This Week in PR Ethics (8/4/22): Fraud, Transparency, Disclosure, and Purpose

The summer is heating up and so are ethics issues. It is probably easier to ask what violation of PRSA’s code of ethics didn’t happen this week – fraud; lack of transparency and disclosure; and attacks on purpose are just a few.

  • Don’t steal – It is an ethical lesson most people learn early. But the COO of a global PR firm pled guilty to embezzling $16 million. While most PR pros never face that temptation, many face it every day from requests to lie on their timesheets to inflating expense reports.


  • Transparency – A good friend of mine Kirk Hazlett, APR, Fellow PRSA, authored this OpEd in the Tampa Bay Times on how Florida Power & Light was unethical by not following the rules of transparency (to say the least)


  • Are some topics off limits for CSR and CSJ? – Studies show consumers reward purpose-driven brands. Dr. Holly Overton has written about the move from CSR to CSJ. This week Agility PR blogged about if there are some issues on which brands will not get involved. A conference board survey found less than 10 percent of brands engaging on guns or Roe v. Wade.


  • Get woke go broke? – Gov. Ron DeSantis is taking this theme to the next level and forbidding ESG-focused investment by State Pension funds (which aren’t doing it). It is a fascinating look at a pushback on purpose.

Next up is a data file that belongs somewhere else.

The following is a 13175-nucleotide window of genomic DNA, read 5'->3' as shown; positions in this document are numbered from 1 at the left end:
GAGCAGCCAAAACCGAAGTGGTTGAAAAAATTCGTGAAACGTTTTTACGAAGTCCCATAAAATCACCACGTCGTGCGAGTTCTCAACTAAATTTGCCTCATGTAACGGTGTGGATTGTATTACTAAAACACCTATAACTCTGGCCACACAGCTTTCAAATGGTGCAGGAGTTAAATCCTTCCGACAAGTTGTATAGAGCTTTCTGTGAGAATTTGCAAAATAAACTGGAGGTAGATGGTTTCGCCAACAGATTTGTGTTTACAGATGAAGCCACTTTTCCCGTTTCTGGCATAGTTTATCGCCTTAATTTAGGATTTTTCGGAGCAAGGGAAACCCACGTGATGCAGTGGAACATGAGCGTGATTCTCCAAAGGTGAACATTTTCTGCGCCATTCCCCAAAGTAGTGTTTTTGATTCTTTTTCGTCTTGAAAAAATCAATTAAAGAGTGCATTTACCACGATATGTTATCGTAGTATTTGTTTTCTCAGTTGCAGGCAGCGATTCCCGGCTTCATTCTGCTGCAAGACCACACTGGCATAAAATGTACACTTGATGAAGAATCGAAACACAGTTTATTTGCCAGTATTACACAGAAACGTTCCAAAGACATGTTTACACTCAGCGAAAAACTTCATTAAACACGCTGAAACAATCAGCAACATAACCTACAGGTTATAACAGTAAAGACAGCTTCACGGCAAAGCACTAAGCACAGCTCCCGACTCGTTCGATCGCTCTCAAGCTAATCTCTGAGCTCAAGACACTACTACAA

• Lack of disclosure – Bloomberg reported on alleged political ethical violations in Georgia by a number of grassroots organizations not disclosing how they were working on behalf of a candidate.


  • Let’s discuss propaganda and democracy – The Museum of Public Relations is hosting an interesting series of talks examining public relations role in protecting truth and fighting misinformation.


Mark McClennan, APR, Fellow PRSA
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Mark W. McClennan, APR, Fellow PRSA, is the general manager of C+C's Boston office. C+C is a communications agency all about the good and purpose-driven brands. He has more than 20 years of tech and fintech agency experience, served as the 2016 National Chair of PRSA, drove the creation of the PRSA Ethics App and is the host of


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